Eagles notebook

Eagles notebook: New captains, breaking down the DL rotation and more

In the latest Eagles notebook, the Eagles name a couple new captains, the DL rotation continues and more.

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Nick Sirianni built up the drama a little bit in a team meeting earlier this week.

At the end of the meeting to go over each player’s role for the 2023 season, he announced the captains. He started with the same seven from last year: Jalen Hurts, Jason Kelce, Lane Johnson, Fletcher Cox, Brandon Graham, Darius Slay and Jake Elliott.

Then he paused.

Finally, he announced the two new captains for 2023: A.J. Brown and DeVonta Smith

“Anytime you can give guys good news,” Sirianni said, “guys that are not only tremendous players but tremendous leaders and tremendous people on your team, that’s obviously something that you really enjoy and remember as a coach.”

Slay was emotional last year when he was named a captain for the first time in his NFL career. It means so much because the players vote on this honor and it showed him that they view him as a leader. It also touched Brown and Smith, who are first-time NFL captains this season.

“It means everything to me,” Brown said. “Just to get the recognition from my teammates, my peers. To vote me as a captain, they trust me. And that says a lot. Me being who I am, it’s good enough. It meant a lot to me. And it meant even more that my co-partner (Smith) over there, he got voted as well.”

This is the first time being a captain in Brown’s five-year career. It’s also the first time for Smith in the NFL as he enters Year 3 in the NFL. Smith said he was surprised to hear his name among the new captains. When you think about the Eagles’ captains, you think about the same group as always, Smith explained.

While Smith is a leader, he does it in his own way. 

“More of a lead by example,” Smith said. “I’m not gonna be a guy that’s going to be very vocal about it. I’m just going to keep doing it the right way and hopefully guys see it and do the same thing.”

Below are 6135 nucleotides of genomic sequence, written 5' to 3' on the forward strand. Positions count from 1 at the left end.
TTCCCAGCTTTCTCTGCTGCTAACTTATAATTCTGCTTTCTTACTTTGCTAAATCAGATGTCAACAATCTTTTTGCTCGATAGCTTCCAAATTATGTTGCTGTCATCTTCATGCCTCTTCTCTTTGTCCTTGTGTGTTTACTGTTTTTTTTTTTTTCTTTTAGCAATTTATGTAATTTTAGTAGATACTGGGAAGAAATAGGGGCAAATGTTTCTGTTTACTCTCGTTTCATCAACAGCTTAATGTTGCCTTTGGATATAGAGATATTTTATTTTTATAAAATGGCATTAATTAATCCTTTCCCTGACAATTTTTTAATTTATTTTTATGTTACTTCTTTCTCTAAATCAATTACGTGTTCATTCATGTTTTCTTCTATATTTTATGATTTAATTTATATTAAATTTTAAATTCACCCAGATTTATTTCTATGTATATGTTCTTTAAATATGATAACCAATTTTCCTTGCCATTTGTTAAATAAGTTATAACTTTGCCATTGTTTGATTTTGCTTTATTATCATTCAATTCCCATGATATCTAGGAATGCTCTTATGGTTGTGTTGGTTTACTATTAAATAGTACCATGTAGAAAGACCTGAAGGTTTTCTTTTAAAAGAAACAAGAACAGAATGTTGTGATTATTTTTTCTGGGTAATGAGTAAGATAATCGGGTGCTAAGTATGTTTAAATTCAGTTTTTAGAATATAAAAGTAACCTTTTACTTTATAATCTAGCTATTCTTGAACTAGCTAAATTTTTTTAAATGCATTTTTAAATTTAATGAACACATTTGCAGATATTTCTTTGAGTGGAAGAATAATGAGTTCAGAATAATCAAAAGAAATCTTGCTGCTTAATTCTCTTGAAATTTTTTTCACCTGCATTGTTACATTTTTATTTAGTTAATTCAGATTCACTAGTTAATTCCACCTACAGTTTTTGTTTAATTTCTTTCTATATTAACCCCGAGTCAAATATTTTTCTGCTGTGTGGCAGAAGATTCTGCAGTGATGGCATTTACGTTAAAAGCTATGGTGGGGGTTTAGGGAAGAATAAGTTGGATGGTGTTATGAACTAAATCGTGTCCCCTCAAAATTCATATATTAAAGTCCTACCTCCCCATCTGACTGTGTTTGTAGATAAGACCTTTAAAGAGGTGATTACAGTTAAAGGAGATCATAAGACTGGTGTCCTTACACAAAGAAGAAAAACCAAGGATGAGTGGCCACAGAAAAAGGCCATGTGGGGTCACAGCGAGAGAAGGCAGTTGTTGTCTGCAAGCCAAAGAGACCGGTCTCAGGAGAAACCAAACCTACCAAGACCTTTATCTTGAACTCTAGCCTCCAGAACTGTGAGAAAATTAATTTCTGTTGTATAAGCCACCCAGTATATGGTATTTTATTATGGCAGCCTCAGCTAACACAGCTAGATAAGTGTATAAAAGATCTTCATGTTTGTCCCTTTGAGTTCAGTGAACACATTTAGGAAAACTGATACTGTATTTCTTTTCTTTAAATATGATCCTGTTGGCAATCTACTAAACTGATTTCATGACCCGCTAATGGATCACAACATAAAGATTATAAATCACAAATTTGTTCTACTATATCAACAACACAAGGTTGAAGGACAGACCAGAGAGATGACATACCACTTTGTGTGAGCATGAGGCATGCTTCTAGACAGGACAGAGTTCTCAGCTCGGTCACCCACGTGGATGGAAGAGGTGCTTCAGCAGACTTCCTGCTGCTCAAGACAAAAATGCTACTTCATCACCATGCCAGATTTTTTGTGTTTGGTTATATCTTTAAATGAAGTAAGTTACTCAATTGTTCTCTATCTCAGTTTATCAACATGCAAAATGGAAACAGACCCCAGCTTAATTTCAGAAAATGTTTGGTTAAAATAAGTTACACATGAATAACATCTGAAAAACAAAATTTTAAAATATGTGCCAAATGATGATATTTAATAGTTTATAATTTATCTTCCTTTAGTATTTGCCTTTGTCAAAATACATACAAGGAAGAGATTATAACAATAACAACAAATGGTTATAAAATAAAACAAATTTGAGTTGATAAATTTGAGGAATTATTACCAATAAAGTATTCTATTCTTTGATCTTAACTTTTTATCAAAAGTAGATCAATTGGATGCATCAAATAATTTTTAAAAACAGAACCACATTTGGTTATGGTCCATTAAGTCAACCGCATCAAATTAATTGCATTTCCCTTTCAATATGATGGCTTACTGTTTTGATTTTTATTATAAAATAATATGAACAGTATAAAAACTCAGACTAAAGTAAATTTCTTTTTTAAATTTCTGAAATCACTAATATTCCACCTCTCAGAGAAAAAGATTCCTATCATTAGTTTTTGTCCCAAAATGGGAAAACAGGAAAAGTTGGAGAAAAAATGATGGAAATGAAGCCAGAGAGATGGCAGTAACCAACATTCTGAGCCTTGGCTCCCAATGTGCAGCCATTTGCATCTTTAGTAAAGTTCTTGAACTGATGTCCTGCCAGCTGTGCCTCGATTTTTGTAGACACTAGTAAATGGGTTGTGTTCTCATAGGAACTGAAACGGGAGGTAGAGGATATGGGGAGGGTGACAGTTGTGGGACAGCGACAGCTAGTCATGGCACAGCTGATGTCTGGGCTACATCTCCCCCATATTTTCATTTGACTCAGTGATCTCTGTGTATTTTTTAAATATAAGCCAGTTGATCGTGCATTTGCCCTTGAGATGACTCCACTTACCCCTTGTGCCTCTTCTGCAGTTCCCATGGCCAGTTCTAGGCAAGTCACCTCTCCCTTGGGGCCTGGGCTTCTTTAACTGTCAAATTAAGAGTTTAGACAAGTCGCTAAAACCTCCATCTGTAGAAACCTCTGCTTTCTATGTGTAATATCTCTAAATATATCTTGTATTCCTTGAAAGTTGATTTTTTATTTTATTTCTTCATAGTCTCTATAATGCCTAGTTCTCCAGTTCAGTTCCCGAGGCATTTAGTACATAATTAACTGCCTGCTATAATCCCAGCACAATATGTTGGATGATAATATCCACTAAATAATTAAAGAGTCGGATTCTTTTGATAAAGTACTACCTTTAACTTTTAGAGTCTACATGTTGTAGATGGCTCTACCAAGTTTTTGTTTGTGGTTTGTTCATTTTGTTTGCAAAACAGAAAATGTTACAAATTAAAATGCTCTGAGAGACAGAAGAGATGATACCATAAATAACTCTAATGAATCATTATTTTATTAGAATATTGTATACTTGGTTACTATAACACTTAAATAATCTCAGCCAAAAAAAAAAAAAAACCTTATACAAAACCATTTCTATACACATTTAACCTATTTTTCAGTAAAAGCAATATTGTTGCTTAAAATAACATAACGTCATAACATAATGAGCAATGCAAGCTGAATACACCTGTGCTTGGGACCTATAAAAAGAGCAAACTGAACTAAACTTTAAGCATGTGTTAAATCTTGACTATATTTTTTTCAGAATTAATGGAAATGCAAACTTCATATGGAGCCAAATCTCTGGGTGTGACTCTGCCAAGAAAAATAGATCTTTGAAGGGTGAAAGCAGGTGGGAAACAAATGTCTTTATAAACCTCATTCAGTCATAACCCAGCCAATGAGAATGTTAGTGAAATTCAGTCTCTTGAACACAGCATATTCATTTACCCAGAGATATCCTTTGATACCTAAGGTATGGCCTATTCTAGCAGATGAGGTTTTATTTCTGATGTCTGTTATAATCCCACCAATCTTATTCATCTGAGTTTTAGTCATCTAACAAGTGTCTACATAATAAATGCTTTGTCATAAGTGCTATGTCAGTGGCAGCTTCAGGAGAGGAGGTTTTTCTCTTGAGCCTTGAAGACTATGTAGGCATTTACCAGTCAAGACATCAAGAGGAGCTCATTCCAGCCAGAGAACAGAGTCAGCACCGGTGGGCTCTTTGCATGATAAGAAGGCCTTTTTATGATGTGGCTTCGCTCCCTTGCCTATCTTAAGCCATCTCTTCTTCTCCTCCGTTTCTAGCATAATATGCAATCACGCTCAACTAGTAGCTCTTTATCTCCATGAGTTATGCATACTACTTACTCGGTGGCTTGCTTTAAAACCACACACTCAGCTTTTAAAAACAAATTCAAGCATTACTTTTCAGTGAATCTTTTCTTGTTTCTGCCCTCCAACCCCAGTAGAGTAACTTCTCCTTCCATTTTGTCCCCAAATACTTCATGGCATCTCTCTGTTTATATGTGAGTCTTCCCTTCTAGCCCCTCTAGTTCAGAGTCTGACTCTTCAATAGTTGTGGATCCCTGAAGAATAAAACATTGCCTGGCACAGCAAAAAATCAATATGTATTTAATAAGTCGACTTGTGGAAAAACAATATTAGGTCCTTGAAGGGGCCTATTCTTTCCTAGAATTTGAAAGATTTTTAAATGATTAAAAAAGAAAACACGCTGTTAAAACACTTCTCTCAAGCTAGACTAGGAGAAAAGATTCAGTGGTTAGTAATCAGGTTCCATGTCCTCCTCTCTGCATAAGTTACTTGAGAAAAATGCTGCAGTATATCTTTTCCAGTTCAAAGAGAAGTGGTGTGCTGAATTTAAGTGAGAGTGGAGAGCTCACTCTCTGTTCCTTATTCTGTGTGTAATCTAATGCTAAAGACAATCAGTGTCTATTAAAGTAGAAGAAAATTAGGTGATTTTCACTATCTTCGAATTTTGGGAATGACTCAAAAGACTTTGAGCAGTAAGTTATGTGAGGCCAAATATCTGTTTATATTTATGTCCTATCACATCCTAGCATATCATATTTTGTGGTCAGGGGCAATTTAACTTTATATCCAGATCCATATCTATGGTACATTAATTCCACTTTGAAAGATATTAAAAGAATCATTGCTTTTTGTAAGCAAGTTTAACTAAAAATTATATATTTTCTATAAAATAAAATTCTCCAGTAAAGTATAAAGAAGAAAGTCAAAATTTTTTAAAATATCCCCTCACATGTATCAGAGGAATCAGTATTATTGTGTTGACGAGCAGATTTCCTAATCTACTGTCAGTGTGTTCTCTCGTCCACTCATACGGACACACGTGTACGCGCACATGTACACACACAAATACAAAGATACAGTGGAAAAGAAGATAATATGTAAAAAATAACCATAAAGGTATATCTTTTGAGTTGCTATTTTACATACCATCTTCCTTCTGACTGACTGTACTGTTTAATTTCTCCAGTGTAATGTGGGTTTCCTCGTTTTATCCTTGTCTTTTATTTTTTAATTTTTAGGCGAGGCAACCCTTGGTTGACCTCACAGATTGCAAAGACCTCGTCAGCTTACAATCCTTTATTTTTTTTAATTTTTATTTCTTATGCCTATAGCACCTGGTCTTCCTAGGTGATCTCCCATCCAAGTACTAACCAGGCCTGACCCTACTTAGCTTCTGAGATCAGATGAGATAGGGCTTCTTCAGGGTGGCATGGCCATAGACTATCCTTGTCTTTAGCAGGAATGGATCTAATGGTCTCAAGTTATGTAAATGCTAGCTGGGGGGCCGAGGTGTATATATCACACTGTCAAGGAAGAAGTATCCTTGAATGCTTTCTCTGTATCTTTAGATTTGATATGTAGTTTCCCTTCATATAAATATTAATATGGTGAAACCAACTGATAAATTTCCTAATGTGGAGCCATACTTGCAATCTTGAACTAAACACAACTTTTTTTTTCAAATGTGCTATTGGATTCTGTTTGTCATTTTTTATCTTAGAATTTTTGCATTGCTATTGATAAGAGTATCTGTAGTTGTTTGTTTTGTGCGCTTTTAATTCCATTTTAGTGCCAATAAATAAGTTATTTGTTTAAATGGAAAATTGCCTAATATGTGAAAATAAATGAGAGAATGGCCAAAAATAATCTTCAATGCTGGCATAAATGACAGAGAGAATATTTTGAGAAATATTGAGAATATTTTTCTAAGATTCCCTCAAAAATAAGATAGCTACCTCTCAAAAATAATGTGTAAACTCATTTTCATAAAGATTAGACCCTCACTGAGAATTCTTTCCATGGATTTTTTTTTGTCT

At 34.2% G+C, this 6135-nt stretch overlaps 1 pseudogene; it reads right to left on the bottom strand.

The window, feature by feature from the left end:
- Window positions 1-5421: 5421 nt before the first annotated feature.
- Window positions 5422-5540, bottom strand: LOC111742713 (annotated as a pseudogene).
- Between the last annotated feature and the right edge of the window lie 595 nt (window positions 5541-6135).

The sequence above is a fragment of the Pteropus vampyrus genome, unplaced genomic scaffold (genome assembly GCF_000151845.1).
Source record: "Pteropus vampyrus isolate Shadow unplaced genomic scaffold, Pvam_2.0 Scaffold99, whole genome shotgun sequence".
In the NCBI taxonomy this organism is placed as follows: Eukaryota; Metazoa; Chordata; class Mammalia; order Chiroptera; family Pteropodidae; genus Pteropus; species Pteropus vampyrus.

Rotating on the D-line

The Eagles have had a healthy rotation on their defensive line for many years. Long before Sean Desai took over as defensive coordinator this spring.

That’s not going to change.

“I think that’s something that obviously there is a core defensive philosophy that’s been at the Philadelphia Eagles for almost two decades, and we’re going to continue that,” Desai said.

“We’re going to roll guys and we want to try to play guys and put our best guys in the best situations as much as we can and make sure that we’re fresh throughout the game, especially in critical situations.”

That’s not really news. The Eagles are stacked on their defensive line on the edges and in the middle. They are six deep at edge rusher: Haason Reddick, Josh Sweat, Brandon Graham, Nolan Smith, Derek Barnett, Patrick Johnson. And seven deep at defensive tackle: Fletcher Cox, Jordan Davis, Milton Williams, Jalen Carter, Marlon Tuipulotu, Moro Ojomo, Kentavius Street.

While the Eagles didn’t play most of their starters in the preseason, those three games did give the coaches some reps as they went through a rotation during games. The folks responsible for the rotation on Sundays are written down in the Eagles’ game day checklist. A lot of this is planned out.

But while the Eagles will go into every game with a plan for their rotation, things will change. And they have to be ready for those changes.

“Situationally, again those are all things that’s part of our game planning process,” Desai said. “We discuss about how we try to get our guys in different situations at different times of games and all that kind of stuff, and we’ll have a plan for. We have that kind of written up and we plan for it and then we roll with that plan.

“Obviously, the most important thing, is you got to be able to adjust and adapt based on the game flow of that, and teams will try to no-huddle you, try to put you on tilt a little bit and get you off your playbook. We have a good plan for that also, so we feel confident about the way we’ll plan that.”

The NFL’s latest controversy

As football fans tuned in to watch the opening game of the season on Thursday night, they noticed Chiefs right tackle Jawaan Taylor seemingly false start on every play without it getting called. It became one of the biggest talking points of the game.